Social Protest in the Facebook Age

Residents of Plaza Italia, the traditional gathering place in Santiago for everything from football and election celebrations to protest marches, are having a bad time. The frequency of protests – some tiny, others massive – has increased sharply this year and, according to realtors, rents have dropped by 15 percent or more.

But, the disruption of their daily lives apart, the residents of Plaza Italia are in a privileged position. They have a grandstand view of what some would argue is a shift in the way power is distributed not only in Chile but also around the world.

At first sight, there isn’t much in common between what’s been happening in Plaza Italia and the Arab spring or the indignados movement in Spain. Chilean demonstrators aren’t fighting for democracy or complaining about unemployment.

But there is a common link – technology in the form of social media like Facebook, Twitter and YouTube.

Communications technology as a catalyst for political change has been a constant throughout history, points out Fernando García, a political scientist at the Diego Portales University. “Every time there’s been a change in the devices we use to relate to each other… the political system has changed too.”

The birth of Latin America’s republics at the beginning of the 19th century was, for example, accompanied by the advent of the first newspapers like Aurora in Chile. “What newspapers did was connect people who weren’t physically in the same place, enabling them to create a shared world,” says García.

To belong to that world, they had, of course, to be able to read. But, then, with radio and television, that changed too.

And, now, with social networking, it is changing again, and more quickly than ever before. Just five years ago, when secondary schoolchildren surprised Chile with the so-called pingüino protests in demand for better state education, they were putting mobile phones to a new use.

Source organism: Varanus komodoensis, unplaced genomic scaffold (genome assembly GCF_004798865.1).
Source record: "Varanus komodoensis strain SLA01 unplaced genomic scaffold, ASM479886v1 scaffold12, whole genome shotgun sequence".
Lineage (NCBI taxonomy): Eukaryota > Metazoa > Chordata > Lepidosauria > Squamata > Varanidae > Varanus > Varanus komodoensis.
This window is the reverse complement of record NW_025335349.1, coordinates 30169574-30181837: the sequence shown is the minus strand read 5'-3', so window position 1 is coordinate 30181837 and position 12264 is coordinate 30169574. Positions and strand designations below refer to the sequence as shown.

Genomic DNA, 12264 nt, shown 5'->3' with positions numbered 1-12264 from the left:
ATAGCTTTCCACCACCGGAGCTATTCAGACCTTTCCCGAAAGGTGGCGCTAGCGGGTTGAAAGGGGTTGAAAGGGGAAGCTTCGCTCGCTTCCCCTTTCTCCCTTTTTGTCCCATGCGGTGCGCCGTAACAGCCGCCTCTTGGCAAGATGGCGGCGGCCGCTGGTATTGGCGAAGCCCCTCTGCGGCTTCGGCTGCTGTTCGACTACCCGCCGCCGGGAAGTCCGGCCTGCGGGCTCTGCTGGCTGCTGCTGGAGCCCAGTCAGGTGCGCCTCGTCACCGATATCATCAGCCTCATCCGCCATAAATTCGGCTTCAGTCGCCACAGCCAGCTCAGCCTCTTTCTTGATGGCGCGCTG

But mobile phones were then one-to-one communication and today’s protestors are relating to each other as a network, points out García. “That’s without precedent in history and, if we relate differently, then we also imagine the world and power differently too.”

Chorus, step forward

Social media – a seamless part of the lives of young people in a way that it is difficult for their elders to appreciate – clearly have a practical effect in making it easier to organize demonstrations. Just a few clicks now suffice where once leaflets had to be printed and distributed, and they reach a much larger audience instantaneously.

But where opinions differ is whether they are just a useful tool or far more than that. According to Luis Mariano Rendón, one of the leaders of recent protests against the HidroAysén hydroelectric project, their importance shouldn’t be overestimated. “There were plenty of protests before they existed,” he notes.

But García disagrees. “The support – in this case, the network – conditions the message,” he says.

Signs of the importance of social media are everywhere, even in the traditional media. In its lunchtime news bulletin, CNN Chile now has a section on happenings in the social media, sometimes trivial – like videos of cute kittens posted by their owners on YouTube – but sometimes reflecting how ´real’ events reverberate in these networks.

It is no longer just professional journalists who report on the doings of companies and politicians. Today, anyone – the so-called citizen journalists – can do so through posts on a blog, Facebook or any other number of places.

The result is that companies or politicians who do reprehensible or just merely silly things can no longer rely on the tacit agreements that sometimes exist with traditional media. Even private individuals who behave badly – like the Chilean man whose tantrum with an employee of LAN Airlines was briefly popular on YouTube – risk public exposure.